International Journal of Photoenergy

Volume 2012, Article ID 890183, 5 pages

http://dx.doi.org/10.1155/2012/890183

## Energy Yield of Tracking PV Systems in Jordan

Electrical Engineering Department, Hashemite University, Zarqa 13115, Jordan

Received 7 February 2012; Revised 3 April 2012; Accepted 3 April 2012

Academic Editor: Shahed Khan

Copyright © 2012 A. Al Tarabsheh et al. This is an open access article distributed under the Creative Commons Attribution License, which permits unrestricted use, distribution, and reproduction in any medium, provided the original work is properly cited.

#### Abstract

This paper analyzes the energy yield of photovoltaic (PV) modules mounted on fixed tilt, one-axis, and two-axis tracking system towards maximizing the annual energy production. The performance evaluation of the proposed design of the tracking systems is carried via simulating the global radiation averages using METEONORM software and depicting the simulation results in figures using MATLAB software. The one-axis system is simulated by either fixing the azimuth angle while optimizing the inclination angles or fixing the inclination angle while optimizing the azimuth angles; simulation results show an increase in energy yield of 5.87% and 20.12% compared to that of fixed tilt system, respectively. In the two-axis system, optimization of both azimuth and inclination angles is carried out simultaneously which resulted in 30.82% improvement in energy yield. Therefore, 30% improvement in energy yield is directly reflected as saving in PV system cost due to reduction of the PV modules surface area.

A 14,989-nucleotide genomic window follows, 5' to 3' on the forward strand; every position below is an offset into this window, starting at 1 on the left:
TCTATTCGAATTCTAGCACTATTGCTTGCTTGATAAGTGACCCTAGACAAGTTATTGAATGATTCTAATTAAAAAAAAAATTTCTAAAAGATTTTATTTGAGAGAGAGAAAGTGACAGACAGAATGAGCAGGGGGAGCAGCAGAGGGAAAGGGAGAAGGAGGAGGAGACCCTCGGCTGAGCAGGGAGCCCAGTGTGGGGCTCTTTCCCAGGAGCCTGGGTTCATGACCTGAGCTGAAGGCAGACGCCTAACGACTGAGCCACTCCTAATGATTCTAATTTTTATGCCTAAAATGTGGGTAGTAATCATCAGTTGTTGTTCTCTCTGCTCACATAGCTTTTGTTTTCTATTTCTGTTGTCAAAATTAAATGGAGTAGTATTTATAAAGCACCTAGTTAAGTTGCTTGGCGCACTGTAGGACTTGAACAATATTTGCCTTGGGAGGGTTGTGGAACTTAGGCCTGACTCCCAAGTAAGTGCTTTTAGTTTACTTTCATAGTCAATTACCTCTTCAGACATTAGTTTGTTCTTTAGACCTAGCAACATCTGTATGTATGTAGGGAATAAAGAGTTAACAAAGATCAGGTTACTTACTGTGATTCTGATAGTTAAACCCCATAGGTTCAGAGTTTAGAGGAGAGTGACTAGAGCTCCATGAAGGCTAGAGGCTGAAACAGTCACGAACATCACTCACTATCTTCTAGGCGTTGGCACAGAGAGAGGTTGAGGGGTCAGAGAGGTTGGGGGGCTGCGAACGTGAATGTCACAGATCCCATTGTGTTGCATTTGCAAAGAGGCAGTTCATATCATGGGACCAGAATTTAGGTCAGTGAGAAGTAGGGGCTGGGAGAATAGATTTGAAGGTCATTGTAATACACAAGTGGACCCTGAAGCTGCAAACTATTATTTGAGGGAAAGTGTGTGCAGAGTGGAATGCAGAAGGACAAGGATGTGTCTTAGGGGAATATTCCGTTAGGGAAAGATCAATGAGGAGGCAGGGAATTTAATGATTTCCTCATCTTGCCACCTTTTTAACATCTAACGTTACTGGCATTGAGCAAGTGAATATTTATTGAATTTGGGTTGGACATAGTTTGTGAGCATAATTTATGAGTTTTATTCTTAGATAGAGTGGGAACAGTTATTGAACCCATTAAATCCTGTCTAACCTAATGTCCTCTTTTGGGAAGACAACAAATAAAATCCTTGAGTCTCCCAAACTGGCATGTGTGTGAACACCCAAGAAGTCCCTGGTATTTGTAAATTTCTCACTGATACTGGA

#### 1. Introduction

The implementation of sun trackers maximizes the energy yield of photovoltaic (PV) systems by keeping the PV modules pointing towards the maximum sun radiation during the entire day [1–3]. The work in [4] validated the accuracy of the METEONORM 5.0 software [5]; thus, we used it here as simulation tool.

METEONORM 5.0 software is a comprehensive meteorological reference, incorporating a catalogue of meteorological data and calculation procedures for solar applications and system design at any desired location in the world. It is based on over 24 years of experience in the development of meteorological databases for energy applications.

In this paper, we calculate the radiation received from the sun using the METEONORM 5.0 software for different azimuth (east to west) and inclination (north to south) angles. A wide range of angles for PV modules are found [6] as shown in Figure 1. The two-axis tracking configuration rotates about two axes maintaining the surface of the PV module always perpendicular to the sun to maximize the collected radiation and thus maximizing the amount of energy production. The rotation about the azimuth axis ranges from (east) to (west), while the inclination angles range from (horizontal) to (vertical).

In this paper, we investigate only the direct radiation meteorological data rather than the diffused radiation because on sunny days, the direct sunshine accounts for up to 90% of the total solar energy [1, 7]. The study explores the potential of solar energy generation in the area of the Hashemite University in Jordan. This work is organized as follows: Section 2 introduces the energy yield of fixed PV modules which was optimized in [8] assuming the efficiency of the PV modules is as a standard value. In Section 3, one-axis tracking system simulation results are presented. In Section 4, the two-axis system results are highlighted. Conclusions are drawn in Section 5.